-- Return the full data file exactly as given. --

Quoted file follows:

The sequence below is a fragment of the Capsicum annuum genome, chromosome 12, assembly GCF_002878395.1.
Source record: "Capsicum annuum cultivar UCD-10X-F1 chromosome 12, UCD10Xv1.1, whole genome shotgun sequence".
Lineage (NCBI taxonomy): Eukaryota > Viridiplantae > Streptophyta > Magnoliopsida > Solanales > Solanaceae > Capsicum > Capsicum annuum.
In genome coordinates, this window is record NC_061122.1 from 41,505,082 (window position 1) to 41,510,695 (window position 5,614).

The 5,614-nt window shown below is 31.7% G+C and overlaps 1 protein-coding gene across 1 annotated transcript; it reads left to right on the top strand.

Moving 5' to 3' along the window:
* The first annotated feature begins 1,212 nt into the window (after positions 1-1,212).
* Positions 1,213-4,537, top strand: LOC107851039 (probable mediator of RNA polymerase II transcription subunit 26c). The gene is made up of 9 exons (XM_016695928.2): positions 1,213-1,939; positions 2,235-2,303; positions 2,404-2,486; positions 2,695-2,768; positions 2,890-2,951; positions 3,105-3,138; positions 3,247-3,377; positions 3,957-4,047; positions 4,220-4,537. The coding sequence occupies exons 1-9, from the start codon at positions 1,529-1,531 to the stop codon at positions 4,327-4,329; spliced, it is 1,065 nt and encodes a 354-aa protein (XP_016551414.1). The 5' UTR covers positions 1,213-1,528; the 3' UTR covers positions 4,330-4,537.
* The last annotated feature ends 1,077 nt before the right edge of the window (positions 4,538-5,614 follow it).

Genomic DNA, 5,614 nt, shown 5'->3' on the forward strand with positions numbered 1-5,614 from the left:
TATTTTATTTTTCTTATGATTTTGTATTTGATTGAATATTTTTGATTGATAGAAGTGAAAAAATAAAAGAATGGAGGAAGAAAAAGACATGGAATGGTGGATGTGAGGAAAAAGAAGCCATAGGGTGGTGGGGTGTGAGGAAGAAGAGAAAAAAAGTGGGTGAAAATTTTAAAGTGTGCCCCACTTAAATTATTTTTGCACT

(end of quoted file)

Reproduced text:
The sequence below is a fragment of the Capsicum annuum genome, chromosome 12, assembly GCF_002878395.1.
Source record: "Capsicum annuum cultivar UCD-10X-F1 chromosome 12, UCD10Xv1.1, whole genome shotgun sequence".
Lineage (NCBI taxonomy): Eukaryota > Viridiplantae > Streptophyta > Magnoliopsida > Solanales > Solanaceae > Capsicum > Capsicum annuum.
In genome coordinates, this window is record NC_061122.1 from 41,505,082 (window position 1) to 41,510,695 (window position 5,614).

The 5,614-nt window shown below is 31.7% G+C and overlaps 1 protein-coding gene across 1 annotated transcript; it reads left to right on the top strand.

Moving 5' to 3' along the window:
* The first annotated feature begins 1,212 nt into the window (after positions 1-1,212).
* Positions 1,213-4,537, top strand: LOC107851039 (probable mediator of RNA polymerase II transcription subunit 26c). The gene is made up of 9 exons (XM_016695928.2): positions 1,213-1,939; positions 2,235-2,303; positions 2,404-2,486; positions 2,695-2,768; positions 2,890-2,951; positions 3,105-3,138; positions 3,247-3,377; positions 3,957-4,047; positions 4,220-4,537. The coding sequence occupies exons 1-9, from the start codon at positions 1,529-1,531 to the stop codon at positions 4,327-4,329; spliced, it is 1,065 nt and encodes a 354-aa protein (XP_016551414.1). The 5' UTR covers positions 1,213-1,528; the 3' UTR covers positions 4,330-4,537.
* The last annotated feature ends 1,077 nt before the right edge of the window (positions 4,538-5,614 follow it).

Genomic DNA, 5,614 nt, shown 5'->3' on the forward strand with positions numbered 1-5,614 from the left:
TATTTTATTTTTCTTATGATTTTGTATTTGATTGAATATTTTTGATTGATAGAAGTGAAAAAATAAAAGAATGGAGGAAGAAAAAGACATGGAATGGTGGATGTGAGGAAAAAGAAGCCATAGGGTGGTGGGGTGTGAGGAAGAAGAGAAAAAAAGTGGGTGAAAATTTTAAAGTGTGCCCCACTTAAATTATTTTTGCACT